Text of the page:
Sometimes all it takes is a simple handshake to launch a movement.
Georgetown University student Febin Bellamy knows this well.
While walking to class one day, Bellamy decided to stop and say hey to a maintenance worker he'd seen around the halls. He reached out his hand to introduce himself and was pleasantly surprised at what followed.
"A lot of times, we just walk past these workers like they're invisible." This college student is challenging his classmates to see the unsung heroes around all of us.Posted by Upworthy on Saturday, December 10, 2016
The two hit it off immediately.
"We had a lot of similarities," said Oneil Bachelor. "This guy was like my lost brother, because I was telling him everything."
Bellamy, the student, and Bachelor, the maintenance worker, bonded over being immigrants, talking about their families, their talents, and their dreams.
Bellamy learned that Bachelor, who'd been cleaning at Georgetown for many years, dreamed of opening his own catering restaurant. He'd been cooking since he was 12 and he had true talent.
Bellamy said he'd help him in his cooking endeavors, creating a website and garnering outside support. Soon, students were experiencing Bachelor's cooking for themselves, and coming back for more.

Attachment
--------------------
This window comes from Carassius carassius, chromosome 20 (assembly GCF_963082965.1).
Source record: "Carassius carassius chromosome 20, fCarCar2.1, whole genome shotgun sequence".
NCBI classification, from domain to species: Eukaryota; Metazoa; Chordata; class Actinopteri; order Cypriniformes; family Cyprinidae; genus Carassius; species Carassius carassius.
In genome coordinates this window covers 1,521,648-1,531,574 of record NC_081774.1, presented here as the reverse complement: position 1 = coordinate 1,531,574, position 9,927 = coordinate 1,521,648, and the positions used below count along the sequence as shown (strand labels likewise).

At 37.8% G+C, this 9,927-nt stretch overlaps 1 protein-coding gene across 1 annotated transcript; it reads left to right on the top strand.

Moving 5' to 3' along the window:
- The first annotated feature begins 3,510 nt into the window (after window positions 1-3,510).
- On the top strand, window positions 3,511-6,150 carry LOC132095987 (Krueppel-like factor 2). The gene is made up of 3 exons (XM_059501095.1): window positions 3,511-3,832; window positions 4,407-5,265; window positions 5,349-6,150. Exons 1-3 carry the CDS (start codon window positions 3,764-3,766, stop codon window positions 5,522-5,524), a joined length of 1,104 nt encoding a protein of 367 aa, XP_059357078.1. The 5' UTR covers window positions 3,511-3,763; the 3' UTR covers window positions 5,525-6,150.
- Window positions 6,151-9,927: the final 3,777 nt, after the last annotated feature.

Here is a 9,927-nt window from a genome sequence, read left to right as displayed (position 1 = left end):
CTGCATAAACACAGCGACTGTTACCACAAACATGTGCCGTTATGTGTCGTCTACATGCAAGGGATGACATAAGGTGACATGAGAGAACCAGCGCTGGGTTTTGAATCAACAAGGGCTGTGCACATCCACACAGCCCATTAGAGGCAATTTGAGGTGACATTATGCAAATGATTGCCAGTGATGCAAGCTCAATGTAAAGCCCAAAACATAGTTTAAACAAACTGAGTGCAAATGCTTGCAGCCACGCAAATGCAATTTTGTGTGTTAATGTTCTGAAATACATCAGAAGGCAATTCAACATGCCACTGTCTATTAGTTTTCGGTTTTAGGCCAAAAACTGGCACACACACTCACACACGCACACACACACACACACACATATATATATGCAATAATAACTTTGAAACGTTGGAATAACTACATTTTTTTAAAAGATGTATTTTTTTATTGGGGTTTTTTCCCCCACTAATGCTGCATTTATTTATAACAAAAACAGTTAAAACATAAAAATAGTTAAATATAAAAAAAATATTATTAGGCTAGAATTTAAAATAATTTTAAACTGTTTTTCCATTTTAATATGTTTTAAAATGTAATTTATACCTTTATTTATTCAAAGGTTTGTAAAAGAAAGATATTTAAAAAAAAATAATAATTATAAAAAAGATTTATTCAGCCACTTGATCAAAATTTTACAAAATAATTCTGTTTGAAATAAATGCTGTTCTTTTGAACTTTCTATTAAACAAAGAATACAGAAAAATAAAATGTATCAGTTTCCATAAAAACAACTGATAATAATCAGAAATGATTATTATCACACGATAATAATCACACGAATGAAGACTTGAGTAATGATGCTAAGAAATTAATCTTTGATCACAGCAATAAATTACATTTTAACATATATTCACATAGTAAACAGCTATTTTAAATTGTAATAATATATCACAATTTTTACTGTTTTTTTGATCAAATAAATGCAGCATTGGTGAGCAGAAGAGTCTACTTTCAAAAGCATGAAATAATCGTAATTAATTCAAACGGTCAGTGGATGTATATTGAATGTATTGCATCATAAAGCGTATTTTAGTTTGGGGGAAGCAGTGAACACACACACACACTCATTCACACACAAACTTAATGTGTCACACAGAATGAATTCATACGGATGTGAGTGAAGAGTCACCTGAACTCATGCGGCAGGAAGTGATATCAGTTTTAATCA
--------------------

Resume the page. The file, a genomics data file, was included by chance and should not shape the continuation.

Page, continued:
For Bellamy, it was a reminder that everyone has a story — including the often-unnoticed workers who keep the university running behind the scenes every day. If only people got to know them to see who they really were. He wondered if social media could help with that.
Bellamy launched a Facebook project called Unsung Heroes to show appreciation and awareness to the workers who often go unrecognized.
He made it for the custodians, cafeteria workers, security guards, facility managers, busboys, and all the people helping to run our schools, businesses, and communities. It's for the people who work day and night making others' lives safer and easier yet often go overlooked and under-appreciated.
"A lot of time, we just walk past these workers as if they are invisible," said Bellamy.
Last year, the Unsung Heroes project interviewed over 100 workers around Georgetown to share their stories and give them the recognition they deserve.
So far, the project has posted more than 24 of them to their Facebook page (check it out!) and the idea is spreading outside of the campus walls. At least 40 universities around the country have inquired about starting their own chapters.
Taking the time to reach out and listen to one another creates a more inviting and empathetic world – for all of us.
"That handshake woke me up, and I feel like we could all be like that to somebody," said Bachelor, who is seeing such a great response to his catering efforts that he hopes to launch his own food truck.
In a time where social media is thought to divide us and to filter out the unfamiliar, projects like Unsung Heroes show the beauty of connection. It strengthens our communities, makes life more interesting, and — who knows? It could even help launch the next great business.